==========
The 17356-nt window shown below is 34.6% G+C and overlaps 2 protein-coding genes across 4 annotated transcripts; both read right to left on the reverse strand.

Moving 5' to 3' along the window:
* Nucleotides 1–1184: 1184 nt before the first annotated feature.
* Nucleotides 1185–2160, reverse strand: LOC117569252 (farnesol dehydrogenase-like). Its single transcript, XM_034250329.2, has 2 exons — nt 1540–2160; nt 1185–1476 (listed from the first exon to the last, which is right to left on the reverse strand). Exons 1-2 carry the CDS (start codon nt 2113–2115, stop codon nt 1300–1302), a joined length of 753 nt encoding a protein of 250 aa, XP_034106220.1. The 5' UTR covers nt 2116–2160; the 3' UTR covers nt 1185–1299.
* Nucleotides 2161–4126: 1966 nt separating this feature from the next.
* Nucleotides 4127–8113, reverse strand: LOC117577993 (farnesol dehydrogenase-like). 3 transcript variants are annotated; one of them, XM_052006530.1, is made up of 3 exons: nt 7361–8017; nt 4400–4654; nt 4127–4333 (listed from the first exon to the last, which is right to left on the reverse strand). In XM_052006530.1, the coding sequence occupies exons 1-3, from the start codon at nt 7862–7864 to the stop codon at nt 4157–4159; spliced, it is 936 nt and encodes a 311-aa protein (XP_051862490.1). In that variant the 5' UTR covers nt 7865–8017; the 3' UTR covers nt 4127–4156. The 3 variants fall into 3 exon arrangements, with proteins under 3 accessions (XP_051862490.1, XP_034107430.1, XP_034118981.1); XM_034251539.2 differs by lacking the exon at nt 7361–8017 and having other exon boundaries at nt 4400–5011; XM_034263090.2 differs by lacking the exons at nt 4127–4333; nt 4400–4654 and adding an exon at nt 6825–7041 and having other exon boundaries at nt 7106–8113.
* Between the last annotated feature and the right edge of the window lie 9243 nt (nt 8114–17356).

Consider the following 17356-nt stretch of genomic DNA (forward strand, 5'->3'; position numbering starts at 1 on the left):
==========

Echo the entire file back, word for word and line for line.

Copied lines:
The 17356-nt window shown below is 34.6% G+C and overlaps 2 protein-coding genes across 4 annotated transcripts; both read right to left on the reverse strand.

Moving 5' to 3' along the window:
* Nucleotides 1–1184: 1184 nt before the first annotated feature.
* Nucleotides 1185–2160, reverse strand: LOC117569252 (farnesol dehydrogenase-like). Its single transcript, XM_034250329.2, has 2 exons — nt 1540–2160; nt 1185–1476 (listed from the first exon to the last, which is right to left on the reverse strand). Exons 1-2 carry the CDS (start codon nt 2113–2115, stop codon nt 1300–1302), a joined length of 753 nt encoding a protein of 250 aa, XP_034106220.1. The 5' UTR covers nt 2116–2160; the 3' UTR covers nt 1185–1299.
* Nucleotides 2161–4126: 1966 nt separating this feature from the next.
* Nucleotides 4127–8113, reverse strand: LOC117577993 (farnesol dehydrogenase-like). 3 transcript variants are annotated; one of them, XM_052006530.1, is made up of 3 exons: nt 7361–8017; nt 4400–4654; nt 4127–4333 (listed from the first exon to the last, which is right to left on the reverse strand). In XM_052006530.1, the coding sequence occupies exons 1-3, from the start codon at nt 7862–7864 to the stop codon at nt 4157–4159; spliced, it is 936 nt and encodes a 311-aa protein (XP_051862490.1). In that variant the 5' UTR covers nt 7865–8017; the 3' UTR covers nt 4127–4156. The 3 variants fall into 3 exon arrangements, with proteins under 3 accessions (XP_051862490.1, XP_034107430.1, XP_034118981.1); XM_034251539.2 differs by lacking the exon at nt 7361–8017 and having other exon boundaries at nt 4400–5011; XM_034263090.2 differs by lacking the exons at nt 4127–4333; nt 4400–4654 and adding an exon at nt 6825–7041 and having other exon boundaries at nt 7106–8113.
* Between the last annotated feature and the right edge of the window lie 9243 nt (nt 8114–17356).

Consider the following 17356-nt stretch of genomic DNA (forward strand, 5'->3'; position numbering starts at 1 on the left):